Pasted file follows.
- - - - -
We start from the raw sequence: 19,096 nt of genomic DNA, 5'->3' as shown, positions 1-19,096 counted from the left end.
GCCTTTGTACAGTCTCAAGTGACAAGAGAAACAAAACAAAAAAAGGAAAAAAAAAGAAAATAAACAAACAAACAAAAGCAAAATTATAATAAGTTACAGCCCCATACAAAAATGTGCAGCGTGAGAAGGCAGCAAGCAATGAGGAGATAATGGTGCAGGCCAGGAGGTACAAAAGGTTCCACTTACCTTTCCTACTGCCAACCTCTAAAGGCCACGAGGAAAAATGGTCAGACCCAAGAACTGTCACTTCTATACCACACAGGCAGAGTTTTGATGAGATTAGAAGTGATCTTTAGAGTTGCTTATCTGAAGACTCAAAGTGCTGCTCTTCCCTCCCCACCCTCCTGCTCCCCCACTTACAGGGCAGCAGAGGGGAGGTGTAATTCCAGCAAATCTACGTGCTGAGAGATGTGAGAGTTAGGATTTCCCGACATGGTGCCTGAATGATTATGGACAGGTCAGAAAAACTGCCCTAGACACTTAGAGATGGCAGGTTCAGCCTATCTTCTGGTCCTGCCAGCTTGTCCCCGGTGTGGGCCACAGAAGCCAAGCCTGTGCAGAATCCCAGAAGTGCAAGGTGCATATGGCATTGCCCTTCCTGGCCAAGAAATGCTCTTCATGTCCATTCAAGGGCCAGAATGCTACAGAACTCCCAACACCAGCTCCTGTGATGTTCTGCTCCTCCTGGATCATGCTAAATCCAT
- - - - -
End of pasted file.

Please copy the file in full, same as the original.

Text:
We start from the raw sequence: 19,096 nt of genomic DNA, 5'->3' as shown, positions 1-19,096 counted from the left end.
GCCTTTGTACAGTCTCAAGTGACAAGAGAAACAAAACAAAAAAAGGAAAAAAAAAGAAAATAAACAAACAAACAAAAGCAAAATTATAATAAGTTACAGCCCCATACAAAAATGTGCAGCGTGAGAAGGCAGCAAGCAATGAGGAGATAATGGTGCAGGCCAGGAGGTACAAAAGGTTCCACTTACCTTTCCTACTGCCAACCTCTAAAGGCCACGAGGAAAAATGGTCAGACCCAAGAACTGTCACTTCTATACCACACAGGCAGAGTTTTGATGAGATTAGAAGTGATCTTTAGAGTTGCTTATCTGAAGACTCAAAGTGCTGCTCTTCCCTCCCCACCCTCCTGCTCCCCCACTTACAGGGCAGCAGAGGGGAGGTGTAATTCCAGCAAATCTACGTGCTGAGAGATGTGAGAGTTAGGATTTCCCGACATGGTGCCTGAATGATTATGGACAGGTCAGAAAAACTGCCCTAGACACTTAGAGATGGCAGGTTCAGCCTATCTTCTGGTCCTGCCAGCTTGTCCCCGGTGTGGGCCACAGAAGCCAAGCCTGTGCAGAATCCCAGAAGTGCAAGGTGCATATGGCATTGCCCTTCCTGGCCAAGAAATGCTCTTCATGTCCATTCAAGGGCCAGAATGCTACAGAACTCCCAACACCAGCTCCTGTGATGTTCTGCTCCTCCTGGATCATGCTAAATCCAT